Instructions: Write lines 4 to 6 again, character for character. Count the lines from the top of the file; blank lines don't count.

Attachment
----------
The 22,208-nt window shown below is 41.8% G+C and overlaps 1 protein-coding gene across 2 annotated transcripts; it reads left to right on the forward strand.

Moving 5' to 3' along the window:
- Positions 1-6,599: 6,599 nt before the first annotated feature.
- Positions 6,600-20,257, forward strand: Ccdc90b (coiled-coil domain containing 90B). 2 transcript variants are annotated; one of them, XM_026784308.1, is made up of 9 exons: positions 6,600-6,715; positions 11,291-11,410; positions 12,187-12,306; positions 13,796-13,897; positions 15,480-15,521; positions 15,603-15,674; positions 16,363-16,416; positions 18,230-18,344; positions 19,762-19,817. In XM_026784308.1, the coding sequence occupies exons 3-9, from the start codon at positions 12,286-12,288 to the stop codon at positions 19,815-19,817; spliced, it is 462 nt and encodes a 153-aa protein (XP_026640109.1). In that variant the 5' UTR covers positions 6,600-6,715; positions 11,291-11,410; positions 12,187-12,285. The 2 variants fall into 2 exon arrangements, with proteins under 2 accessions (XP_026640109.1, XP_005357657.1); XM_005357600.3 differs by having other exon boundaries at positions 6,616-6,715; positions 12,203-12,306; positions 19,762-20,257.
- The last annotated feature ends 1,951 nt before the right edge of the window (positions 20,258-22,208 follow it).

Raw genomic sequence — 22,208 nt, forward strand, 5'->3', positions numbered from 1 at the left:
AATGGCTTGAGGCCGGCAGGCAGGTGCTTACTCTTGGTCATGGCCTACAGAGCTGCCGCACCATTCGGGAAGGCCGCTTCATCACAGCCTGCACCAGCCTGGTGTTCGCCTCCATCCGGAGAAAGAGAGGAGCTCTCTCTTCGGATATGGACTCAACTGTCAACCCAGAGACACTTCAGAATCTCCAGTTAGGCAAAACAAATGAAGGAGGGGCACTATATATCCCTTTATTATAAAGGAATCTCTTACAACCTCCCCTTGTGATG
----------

- Positions 6,600-20,257, forward strand: Ccdc90b (coiled-coil domain containing 90B). 2 transcript variants are annotated; one of them, XM_026784308.1, is made up of 9 exons: positions 6,600-6,715; positions 11,291-11,410; positions 12,187-12,306; positions 13,796-13,897; positions 15,480-15,521; positions 15,603-15,674; positions 16,363-16,416; positions 18,230-18,344; positions 19,762-19,817. In XM_026784308.1, the coding sequence occupies exons 3-9, from the start codon at positions 12,286-12,288 to the stop codon at positions 19,815-19,817; spliced, it is 462 nt and encodes a 153-aa protein (XP_026640109.1). In that variant the 5' UTR covers positions 6,600-6,715; positions 11,291-11,410; positions 12,187-12,285. The 2 variants fall into 2 exon arrangements, with proteins under 2 accessions (XP_026640109.1, XP_005357657.1); XM_005357600.3 differs by having other exon boundaries at positions 6,616-6,715; positions 12,203-12,306; positions 19,762-20,257.
- The last annotated feature ends 1,951 nt before the right edge of the window (positions 20,258-22,208 follow it).

Raw genomic sequence — 22,208 nt, forward strand, 5'->3', positions numbered from 1 at the left: